In 1819 the Surrey magistrates commissioned Thomas Chawner to build a new House of Correction. He built a large prison arranged in a half octagonal plan with an octagonal governor’s house at the centre to oversee the exercise yards contained within the main wings. In 1821 six treadmills were installed to power a corn mill in the prison. In the later 19th century the site was used as a female convict prison, then a male convict prison and a military prison, before returning to being a local civilian prison in 1897. The main wings of the current prison were built during the late 19th and early 20th century.
4 HMP Pentonville
During the 1830s the government recognised that a new form of imprisonment and prison design was required, and looked to the USA for inspiration. HMP Pentonville received its first inmate in December 1842, and was the first purpose-built prison to implement the model regime, which became highly influential.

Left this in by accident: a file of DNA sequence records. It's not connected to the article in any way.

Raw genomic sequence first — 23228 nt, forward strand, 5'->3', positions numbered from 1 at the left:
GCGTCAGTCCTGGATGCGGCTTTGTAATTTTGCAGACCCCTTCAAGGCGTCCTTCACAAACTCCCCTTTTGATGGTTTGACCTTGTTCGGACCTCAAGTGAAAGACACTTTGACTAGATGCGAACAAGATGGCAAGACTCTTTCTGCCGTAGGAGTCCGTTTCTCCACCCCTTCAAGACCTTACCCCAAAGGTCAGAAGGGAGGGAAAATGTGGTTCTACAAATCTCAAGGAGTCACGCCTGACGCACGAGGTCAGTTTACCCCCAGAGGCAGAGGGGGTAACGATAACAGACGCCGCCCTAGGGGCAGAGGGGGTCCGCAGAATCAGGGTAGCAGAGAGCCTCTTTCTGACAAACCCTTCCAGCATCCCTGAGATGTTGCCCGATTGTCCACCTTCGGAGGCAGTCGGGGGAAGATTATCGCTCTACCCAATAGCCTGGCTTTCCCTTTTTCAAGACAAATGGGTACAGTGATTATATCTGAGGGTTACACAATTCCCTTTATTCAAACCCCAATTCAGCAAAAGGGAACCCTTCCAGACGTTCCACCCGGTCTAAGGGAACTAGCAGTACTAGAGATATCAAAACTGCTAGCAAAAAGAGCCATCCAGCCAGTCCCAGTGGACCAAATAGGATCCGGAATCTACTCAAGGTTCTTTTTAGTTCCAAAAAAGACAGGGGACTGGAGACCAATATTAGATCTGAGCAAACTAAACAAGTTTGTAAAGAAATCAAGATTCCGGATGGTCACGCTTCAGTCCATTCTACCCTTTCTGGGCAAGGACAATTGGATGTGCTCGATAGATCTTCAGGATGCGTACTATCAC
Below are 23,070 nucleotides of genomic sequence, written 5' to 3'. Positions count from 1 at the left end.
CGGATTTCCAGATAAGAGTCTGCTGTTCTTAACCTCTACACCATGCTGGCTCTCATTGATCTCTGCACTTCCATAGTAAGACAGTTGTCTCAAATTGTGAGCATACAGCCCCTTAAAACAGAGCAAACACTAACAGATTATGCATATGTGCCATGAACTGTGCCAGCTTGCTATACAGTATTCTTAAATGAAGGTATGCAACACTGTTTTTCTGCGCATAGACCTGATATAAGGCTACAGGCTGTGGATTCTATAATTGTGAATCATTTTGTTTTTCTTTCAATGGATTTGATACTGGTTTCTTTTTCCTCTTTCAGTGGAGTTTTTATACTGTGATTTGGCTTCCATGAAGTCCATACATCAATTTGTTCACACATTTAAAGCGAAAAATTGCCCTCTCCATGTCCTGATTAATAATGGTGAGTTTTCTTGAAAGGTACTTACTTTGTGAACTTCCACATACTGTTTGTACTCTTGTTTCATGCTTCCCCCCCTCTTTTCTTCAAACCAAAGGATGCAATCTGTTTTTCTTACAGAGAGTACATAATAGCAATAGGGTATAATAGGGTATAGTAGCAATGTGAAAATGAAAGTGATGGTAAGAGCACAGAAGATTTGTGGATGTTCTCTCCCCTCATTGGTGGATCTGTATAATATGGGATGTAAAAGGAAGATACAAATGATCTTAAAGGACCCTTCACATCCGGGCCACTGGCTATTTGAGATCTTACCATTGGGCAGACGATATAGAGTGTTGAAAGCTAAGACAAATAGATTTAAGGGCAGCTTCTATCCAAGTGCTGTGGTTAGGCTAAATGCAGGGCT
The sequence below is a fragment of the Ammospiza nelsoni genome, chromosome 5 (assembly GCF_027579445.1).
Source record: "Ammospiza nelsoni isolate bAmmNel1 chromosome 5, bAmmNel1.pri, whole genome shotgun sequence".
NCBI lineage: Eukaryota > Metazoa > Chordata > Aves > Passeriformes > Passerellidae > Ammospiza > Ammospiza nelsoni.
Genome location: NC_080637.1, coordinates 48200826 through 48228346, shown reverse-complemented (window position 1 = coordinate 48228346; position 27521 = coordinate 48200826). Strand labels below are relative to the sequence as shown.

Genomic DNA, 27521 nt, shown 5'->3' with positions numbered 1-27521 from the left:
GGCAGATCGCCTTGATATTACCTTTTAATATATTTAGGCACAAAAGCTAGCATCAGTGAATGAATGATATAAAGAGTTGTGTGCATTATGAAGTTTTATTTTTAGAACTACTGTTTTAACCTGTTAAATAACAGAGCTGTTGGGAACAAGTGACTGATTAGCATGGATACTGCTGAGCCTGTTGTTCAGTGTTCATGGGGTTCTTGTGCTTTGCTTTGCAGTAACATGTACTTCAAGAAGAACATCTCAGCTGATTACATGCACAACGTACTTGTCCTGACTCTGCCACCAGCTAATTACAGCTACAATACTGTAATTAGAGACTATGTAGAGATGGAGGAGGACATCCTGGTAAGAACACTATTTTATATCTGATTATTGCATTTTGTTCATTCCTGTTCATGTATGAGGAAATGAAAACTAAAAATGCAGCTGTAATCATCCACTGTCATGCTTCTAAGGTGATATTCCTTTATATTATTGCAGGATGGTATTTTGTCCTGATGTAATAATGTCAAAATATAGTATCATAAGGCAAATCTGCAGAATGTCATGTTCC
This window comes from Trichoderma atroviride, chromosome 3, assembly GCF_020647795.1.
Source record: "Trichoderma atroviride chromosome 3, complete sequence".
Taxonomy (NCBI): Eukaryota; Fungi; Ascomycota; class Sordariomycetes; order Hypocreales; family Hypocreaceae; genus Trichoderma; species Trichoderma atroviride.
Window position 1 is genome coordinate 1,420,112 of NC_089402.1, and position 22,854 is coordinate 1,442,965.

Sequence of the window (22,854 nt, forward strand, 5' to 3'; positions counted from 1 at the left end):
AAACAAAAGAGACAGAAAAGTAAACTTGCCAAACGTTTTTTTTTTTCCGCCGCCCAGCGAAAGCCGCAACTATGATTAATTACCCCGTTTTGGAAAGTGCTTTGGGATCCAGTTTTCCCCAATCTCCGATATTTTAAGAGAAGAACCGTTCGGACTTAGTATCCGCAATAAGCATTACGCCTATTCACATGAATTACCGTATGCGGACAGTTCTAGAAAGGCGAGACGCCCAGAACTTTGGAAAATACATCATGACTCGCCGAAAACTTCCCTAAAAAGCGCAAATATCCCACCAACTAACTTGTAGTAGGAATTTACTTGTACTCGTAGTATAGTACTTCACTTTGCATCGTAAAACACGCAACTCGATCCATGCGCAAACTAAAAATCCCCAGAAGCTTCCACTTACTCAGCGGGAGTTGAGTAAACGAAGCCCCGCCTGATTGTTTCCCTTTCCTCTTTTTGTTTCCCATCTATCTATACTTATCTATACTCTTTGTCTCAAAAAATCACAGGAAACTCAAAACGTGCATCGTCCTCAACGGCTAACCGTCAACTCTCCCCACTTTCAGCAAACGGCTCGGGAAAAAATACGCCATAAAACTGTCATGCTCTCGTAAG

Inmates were kept strictly segregated from each other in the wings, chapel and exercise yards, and they passed their sentence in Pentonville in total silence. In plan, four wings radiate out from a central hall from which each storey of each wing could be observed. The harshness of this initial regime was soon modified, as many inmates were driven insane by the experience.
5 HMP Preston
The prison at Preston was another example of William Blackburn’s designs of the 1780s. However from the early 1840s onwards the prison was gradually transformed by the addition of a series of wings, inspired by HMP Pentonville. The most striking of these wings is C Wing (pictured), erected in the mid-1860s, potentially by Alfred Waterhouse, the architect of HMP Manchester.
6 HMP Manchester
When HMP Manchester (commonly referred to as Strangeways) opened on 25 June 1868, it could house 744 male and 315 female prisoners in two radial blocks inspired by Pentonville. A key aspect of these new prisons was heating and ventilation, achieved by boilers warming air in the basements of wings. In most prisons a series of small rooftop towers drew this warmed air through the wings, but at Manchester a tall Italianate chimney served the same purpose.